Seward park is a place I had never been before but it was sooo pretty. The main portion of the park had a lot of parking spaces blocked off (probably to discourage crowding due to Covid) and there were cars circling looking for parking, so I decided to pick one of the parking lots along Lake Washington Blvd closest to Seward Park. Paths were paved, there were plenty of benches, and obviously beautiful scenery. The distance from my car to this spot was probably 50 feet of walking. So accessible!
Leschi was just a 9 minute drive up Lake Washington Blvd from Seward Park and there were several parks between the two. Sitting here at Leschi, there was a larger park area behind me with what looked like paved paths and people playing fetch with their dogs. I chose to sit on a bench with the views of the water and views of Downtown Bellevue across the pond. Paths were paved, plenty of benches, views were gorgeous.
This was another spot in Seattle I had never been. Lots of parking, lots, lots of trails, paved and unpaved. I picked a mostly empty parking lot, walked for a little bit, and then picked a bench and sat. So calming and refreshing to be amongst the trees, especially this time of year.
Volunteer Park has so much to look at and so much to explore. Paths were paved but there were some unpaved paths as well. I was surrounded by nature, but also views of the city. I did not do much exploring here as I was feeling fatigued but I know I need to come back and explore more.
Kerry Park probably has one of the best views of the cityscape. It is accessible - you can drive right up, park on the curb, and basically see this view from your car. It might not be my go-to spot for nature, but it is definitely a go-to spot to show friends and family visiting Seattle.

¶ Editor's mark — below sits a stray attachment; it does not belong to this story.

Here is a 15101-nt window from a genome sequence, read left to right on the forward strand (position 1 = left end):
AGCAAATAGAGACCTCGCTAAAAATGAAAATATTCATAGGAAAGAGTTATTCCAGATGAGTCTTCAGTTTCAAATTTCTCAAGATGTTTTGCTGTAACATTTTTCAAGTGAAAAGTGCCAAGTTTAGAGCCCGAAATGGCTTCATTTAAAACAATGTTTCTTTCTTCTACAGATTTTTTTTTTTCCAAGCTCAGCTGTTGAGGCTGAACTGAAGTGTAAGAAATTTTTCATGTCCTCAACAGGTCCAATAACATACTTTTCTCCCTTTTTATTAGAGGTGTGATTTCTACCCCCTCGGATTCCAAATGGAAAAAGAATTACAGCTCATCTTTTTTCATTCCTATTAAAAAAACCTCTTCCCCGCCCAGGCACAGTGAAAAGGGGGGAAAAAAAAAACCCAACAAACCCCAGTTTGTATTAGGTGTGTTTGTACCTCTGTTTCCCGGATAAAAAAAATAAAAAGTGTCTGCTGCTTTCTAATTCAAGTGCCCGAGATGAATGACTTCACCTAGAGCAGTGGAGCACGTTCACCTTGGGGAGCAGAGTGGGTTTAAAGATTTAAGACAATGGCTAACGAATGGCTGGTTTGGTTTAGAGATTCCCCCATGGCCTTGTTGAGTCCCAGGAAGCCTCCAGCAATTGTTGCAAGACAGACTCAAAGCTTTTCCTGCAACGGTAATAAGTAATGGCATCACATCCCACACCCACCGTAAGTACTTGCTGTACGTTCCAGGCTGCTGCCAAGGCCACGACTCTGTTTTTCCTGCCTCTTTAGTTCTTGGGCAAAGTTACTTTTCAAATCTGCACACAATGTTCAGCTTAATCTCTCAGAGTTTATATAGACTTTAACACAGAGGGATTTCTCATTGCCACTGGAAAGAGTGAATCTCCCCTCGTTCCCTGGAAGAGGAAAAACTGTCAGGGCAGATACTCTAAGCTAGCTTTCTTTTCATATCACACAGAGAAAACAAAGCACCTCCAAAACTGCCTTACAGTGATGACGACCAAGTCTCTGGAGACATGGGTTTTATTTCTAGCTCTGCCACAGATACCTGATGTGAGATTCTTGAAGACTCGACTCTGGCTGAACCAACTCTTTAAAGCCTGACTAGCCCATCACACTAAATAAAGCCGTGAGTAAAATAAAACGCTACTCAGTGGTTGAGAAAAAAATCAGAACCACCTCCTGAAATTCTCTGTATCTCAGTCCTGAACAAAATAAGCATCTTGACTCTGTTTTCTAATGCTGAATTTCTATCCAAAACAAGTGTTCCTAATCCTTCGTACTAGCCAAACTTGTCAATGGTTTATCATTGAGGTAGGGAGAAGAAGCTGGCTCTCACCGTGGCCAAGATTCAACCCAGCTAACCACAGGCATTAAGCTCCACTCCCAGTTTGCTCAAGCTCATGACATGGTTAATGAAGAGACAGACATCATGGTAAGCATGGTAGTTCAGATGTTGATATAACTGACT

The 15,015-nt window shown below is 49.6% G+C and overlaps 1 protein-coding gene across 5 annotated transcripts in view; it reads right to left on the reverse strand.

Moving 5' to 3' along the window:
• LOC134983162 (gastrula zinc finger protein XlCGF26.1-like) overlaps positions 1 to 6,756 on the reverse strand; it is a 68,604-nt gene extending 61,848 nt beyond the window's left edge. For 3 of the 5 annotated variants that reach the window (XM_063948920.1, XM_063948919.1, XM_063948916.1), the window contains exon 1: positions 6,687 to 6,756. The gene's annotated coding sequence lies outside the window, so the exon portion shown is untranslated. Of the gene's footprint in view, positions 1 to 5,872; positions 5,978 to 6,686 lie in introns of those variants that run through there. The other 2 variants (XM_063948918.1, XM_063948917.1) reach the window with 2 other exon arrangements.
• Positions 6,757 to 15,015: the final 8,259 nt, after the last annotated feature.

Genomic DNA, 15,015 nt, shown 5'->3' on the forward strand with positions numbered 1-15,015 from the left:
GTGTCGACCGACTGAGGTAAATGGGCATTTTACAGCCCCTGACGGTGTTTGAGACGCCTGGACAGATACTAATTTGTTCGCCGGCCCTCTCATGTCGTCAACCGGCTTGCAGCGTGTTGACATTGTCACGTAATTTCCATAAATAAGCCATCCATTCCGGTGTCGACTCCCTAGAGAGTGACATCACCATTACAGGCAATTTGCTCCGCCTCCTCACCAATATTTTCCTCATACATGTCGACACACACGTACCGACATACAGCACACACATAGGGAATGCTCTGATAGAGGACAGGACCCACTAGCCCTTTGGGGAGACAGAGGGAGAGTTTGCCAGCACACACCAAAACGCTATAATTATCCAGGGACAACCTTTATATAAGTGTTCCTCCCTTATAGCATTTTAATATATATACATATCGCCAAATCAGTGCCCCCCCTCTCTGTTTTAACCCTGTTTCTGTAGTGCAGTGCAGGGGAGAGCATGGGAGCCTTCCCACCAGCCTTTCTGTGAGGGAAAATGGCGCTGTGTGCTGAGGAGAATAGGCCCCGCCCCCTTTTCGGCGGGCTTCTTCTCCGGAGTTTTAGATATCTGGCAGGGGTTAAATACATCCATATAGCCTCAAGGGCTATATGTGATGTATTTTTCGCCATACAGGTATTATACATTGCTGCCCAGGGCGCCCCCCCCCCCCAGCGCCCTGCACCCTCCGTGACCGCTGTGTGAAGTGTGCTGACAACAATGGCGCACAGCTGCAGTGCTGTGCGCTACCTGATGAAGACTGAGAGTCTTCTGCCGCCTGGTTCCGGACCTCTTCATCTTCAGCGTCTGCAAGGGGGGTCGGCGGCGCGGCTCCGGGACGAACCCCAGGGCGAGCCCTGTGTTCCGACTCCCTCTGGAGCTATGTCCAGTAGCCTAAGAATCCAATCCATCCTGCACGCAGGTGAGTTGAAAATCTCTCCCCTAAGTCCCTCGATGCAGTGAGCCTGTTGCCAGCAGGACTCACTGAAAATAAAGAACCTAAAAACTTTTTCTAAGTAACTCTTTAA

Discovery Park is definitely one of my go-tos for nature. Most of the paths that I’ve explored are unpaved and they encourage you to hike from a parking lot to the Lighthouse, so maybe this is not the most accessible place (the Lighthouse is just around the corner from where I took this picture).
However, you are able to park at the West Point Lighthouse with a free permit from the Visitors Center if you have children or have a disability and this section is ADA accessible.
Even More Parks
Here are more suggestions of accessible parks in Seattle that were recommended to me but that I did not make it to. Check them out and let us know what you think!
And here are some spots a little out of Seattle:
If you’re in Seattle, I hope you get a chance to explore these parks! And if you’re not in Seattle, I hope you consider spending some time in nature at one of your neighborhood parks. Many times, we get stuck in this idea that when we do something outdoorsy, it has to be “epic” whether that be a weekend camping trip or a long day hike. I challenge you to reframe the way you think about being outdoorsy. You can be outdoorsy on a Tuesday afternoon at the park down the street and it can feel just as refreshing.